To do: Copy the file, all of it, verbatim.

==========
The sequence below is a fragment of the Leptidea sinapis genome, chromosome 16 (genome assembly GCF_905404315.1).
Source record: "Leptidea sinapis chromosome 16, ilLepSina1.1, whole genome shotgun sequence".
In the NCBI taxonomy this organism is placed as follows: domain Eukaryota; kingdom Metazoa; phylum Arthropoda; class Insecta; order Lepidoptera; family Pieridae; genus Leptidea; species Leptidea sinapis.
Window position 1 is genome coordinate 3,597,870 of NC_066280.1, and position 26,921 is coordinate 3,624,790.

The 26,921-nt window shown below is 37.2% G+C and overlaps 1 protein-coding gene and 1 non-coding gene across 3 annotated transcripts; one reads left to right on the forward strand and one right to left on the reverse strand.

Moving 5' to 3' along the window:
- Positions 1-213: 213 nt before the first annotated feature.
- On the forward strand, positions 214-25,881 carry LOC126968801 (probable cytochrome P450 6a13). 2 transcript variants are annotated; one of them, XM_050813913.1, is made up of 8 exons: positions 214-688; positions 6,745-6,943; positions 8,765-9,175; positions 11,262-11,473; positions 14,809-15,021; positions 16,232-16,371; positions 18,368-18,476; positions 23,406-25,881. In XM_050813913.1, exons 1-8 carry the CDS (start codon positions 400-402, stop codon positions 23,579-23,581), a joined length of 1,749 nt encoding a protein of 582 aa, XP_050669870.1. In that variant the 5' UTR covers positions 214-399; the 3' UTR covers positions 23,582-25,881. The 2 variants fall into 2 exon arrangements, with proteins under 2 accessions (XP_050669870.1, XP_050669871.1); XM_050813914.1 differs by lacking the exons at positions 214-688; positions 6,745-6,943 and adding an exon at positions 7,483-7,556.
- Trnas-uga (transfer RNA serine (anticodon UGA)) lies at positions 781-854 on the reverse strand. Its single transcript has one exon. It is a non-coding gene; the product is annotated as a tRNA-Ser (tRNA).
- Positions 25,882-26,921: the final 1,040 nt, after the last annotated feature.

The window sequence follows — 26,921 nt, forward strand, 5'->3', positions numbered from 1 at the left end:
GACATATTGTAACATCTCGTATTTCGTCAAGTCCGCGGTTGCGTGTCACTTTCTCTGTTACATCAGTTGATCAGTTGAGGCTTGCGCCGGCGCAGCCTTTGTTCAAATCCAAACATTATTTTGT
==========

The sequence below is a fragment of the Leptidea sinapis genome, chromosome 16 (genome assembly GCF_905404315.1).
Source record: "Leptidea sinapis chromosome 16, ilLepSina1.1, whole genome shotgun sequence".
In the NCBI taxonomy this organism is placed as follows: domain Eukaryota; kingdom Metazoa; phylum Arthropoda; class Insecta; order Lepidoptera; family Pieridae; genus Leptidea; species Leptidea sinapis.
Window position 1 is genome coordinate 3,597,870 of NC_066280.1, and position 26,921 is coordinate 3,624,790.

The 26,921-nt window shown below is 37.2% G+C and overlaps 1 protein-coding gene and 1 non-coding gene across 3 annotated transcripts; one reads left to right on the forward strand and one right to left on the reverse strand.

Moving 5' to 3' along the window:
- Positions 1-213: 213 nt before the first annotated feature.
- On the forward strand, positions 214-25,881 carry LOC126968801 (probable cytochrome P450 6a13). 2 transcript variants are annotated; one of them, XM_050813913.1, is made up of 8 exons: positions 214-688; positions 6,745-6,943; positions 8,765-9,175; positions 11,262-11,473; positions 14,809-15,021; positions 16,232-16,371; positions 18,368-18,476; positions 23,406-25,881. In XM_050813913.1, exons 1-8 carry the CDS (start codon positions 400-402, stop codon positions 23,579-23,581), a joined length of 1,749 nt encoding a protein of 582 aa, XP_050669870.1. In that variant the 5' UTR covers positions 214-399; the 3' UTR covers positions 23,582-25,881. The 2 variants fall into 2 exon arrangements, with proteins under 2 accessions (XP_050669870.1, XP_050669871.1); XM_050813914.1 differs by lacking the exons at positions 214-688; positions 6,745-6,943 and adding an exon at positions 7,483-7,556.
- Trnas-uga (transfer RNA serine (anticodon UGA)) lies at positions 781-854 on the reverse strand. Its single transcript has one exon. It is a non-coding gene; the product is annotated as a tRNA-Ser (tRNA).
- Positions 25,882-26,921: the final 1,040 nt, after the last annotated feature.

The window sequence follows — 26,921 nt, forward strand, 5'->3', positions numbered from 1 at the left end:
GACATATTGTAACATCTCGTATTTCGTCAAGTCCGCGGTTGCGTGTCACTTTCTCTGTTACATCAGTTGATCAGTTGAGGCTTGCGCCGGCGCAGCCTTTGTTCAAATCCAAACATTATTTTGT